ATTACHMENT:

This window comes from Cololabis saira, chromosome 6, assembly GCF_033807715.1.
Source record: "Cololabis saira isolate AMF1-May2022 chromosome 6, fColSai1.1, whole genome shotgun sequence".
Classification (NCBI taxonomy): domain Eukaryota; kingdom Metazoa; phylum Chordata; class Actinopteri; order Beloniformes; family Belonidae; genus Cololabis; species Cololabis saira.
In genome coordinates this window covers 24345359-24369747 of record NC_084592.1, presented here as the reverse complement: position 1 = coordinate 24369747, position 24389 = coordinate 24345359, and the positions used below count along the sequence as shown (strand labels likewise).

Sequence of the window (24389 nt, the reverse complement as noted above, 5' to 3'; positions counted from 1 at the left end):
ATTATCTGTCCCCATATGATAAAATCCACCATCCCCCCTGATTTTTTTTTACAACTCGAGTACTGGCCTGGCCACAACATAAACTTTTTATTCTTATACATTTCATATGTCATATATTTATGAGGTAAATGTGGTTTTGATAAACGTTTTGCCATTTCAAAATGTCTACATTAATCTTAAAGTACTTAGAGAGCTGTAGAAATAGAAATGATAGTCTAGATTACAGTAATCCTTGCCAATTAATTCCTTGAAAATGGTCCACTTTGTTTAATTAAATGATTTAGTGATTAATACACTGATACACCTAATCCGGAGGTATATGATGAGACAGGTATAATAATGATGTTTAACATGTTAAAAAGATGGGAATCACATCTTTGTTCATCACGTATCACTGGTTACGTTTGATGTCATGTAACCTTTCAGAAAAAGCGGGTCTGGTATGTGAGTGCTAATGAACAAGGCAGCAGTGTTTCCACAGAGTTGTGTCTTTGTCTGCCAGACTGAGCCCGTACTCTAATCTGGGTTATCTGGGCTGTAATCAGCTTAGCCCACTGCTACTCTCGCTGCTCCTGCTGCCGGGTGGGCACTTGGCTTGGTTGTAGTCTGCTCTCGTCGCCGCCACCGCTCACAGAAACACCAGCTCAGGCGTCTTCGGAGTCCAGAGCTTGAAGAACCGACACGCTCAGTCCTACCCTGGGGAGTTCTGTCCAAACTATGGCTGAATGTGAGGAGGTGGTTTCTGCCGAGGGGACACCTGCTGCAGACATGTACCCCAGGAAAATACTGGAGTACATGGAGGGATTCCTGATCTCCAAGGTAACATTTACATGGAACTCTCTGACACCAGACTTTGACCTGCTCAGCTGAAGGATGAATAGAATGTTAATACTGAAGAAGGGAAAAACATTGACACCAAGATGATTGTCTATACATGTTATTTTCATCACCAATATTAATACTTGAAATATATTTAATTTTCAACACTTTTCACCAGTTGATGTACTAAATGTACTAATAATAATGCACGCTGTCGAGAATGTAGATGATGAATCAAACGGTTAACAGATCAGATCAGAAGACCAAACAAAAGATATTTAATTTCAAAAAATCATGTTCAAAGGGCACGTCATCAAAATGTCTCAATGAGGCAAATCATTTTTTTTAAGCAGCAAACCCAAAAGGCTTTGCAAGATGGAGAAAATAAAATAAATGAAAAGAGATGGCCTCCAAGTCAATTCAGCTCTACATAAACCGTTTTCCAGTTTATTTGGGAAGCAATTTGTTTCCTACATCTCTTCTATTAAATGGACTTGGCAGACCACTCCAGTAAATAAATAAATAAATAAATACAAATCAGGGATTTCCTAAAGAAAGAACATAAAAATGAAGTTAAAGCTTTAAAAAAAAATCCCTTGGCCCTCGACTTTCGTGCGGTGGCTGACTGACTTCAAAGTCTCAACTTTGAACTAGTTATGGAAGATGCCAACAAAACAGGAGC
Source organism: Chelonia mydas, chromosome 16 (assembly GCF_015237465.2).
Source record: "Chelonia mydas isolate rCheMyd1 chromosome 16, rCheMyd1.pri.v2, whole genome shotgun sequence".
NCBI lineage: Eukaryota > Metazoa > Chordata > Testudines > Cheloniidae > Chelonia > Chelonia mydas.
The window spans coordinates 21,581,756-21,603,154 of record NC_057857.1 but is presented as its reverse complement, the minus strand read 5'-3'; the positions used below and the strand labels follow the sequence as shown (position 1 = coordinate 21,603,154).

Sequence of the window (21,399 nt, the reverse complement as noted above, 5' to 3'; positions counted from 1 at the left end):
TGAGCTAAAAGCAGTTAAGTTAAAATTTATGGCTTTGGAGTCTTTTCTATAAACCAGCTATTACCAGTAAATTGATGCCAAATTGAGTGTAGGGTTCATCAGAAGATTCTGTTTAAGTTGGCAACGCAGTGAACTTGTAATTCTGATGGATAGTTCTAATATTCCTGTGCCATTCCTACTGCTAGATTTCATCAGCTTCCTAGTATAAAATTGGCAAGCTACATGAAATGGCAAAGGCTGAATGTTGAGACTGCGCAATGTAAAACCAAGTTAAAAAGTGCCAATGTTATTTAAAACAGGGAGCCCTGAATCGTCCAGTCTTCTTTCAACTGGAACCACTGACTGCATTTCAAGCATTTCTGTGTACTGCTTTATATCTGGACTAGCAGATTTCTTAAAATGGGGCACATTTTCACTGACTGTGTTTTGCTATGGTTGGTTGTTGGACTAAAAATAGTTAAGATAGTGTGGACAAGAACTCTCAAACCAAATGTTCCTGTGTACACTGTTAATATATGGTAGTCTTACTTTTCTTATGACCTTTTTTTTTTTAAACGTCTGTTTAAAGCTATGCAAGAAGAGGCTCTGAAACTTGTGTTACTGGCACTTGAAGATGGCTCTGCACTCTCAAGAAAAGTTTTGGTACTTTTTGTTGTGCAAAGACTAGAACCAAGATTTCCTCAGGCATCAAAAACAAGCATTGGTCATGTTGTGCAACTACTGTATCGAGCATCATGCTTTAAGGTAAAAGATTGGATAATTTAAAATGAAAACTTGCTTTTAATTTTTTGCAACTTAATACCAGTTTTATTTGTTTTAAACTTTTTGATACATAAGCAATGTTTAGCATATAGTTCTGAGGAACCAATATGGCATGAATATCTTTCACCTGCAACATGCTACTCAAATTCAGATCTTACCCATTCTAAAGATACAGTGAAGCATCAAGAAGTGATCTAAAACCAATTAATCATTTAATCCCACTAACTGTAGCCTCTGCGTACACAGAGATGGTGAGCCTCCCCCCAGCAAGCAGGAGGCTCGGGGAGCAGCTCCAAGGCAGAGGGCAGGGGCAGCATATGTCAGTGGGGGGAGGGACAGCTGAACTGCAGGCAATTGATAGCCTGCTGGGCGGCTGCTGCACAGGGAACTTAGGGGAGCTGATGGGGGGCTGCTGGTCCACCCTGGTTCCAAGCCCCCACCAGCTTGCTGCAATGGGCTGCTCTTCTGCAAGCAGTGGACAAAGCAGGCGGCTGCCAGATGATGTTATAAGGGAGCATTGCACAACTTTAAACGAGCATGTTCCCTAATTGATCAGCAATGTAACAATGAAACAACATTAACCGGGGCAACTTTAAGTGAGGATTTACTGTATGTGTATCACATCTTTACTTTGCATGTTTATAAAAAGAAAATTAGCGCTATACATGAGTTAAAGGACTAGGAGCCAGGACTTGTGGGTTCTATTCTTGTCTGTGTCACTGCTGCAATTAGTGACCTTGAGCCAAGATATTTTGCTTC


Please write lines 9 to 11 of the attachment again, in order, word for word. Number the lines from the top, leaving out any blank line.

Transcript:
NCBI lineage: Eukaryota > Metazoa > Chordata > Testudines > Cheloniidae > Chelonia > Chelonia mydas.
The window spans coordinates 21,581,756-21,603,154 of record NC_057857.1 but is presented as its reverse complement, the minus strand read 5'-3'; the positions used below and the strand labels follow the sequence as shown (position 1 = coordinate 21,603,154).

Sequence of the window (21,399 nt, the reverse complement as noted above, 5' to 3'; positions counted from 1 at the left end):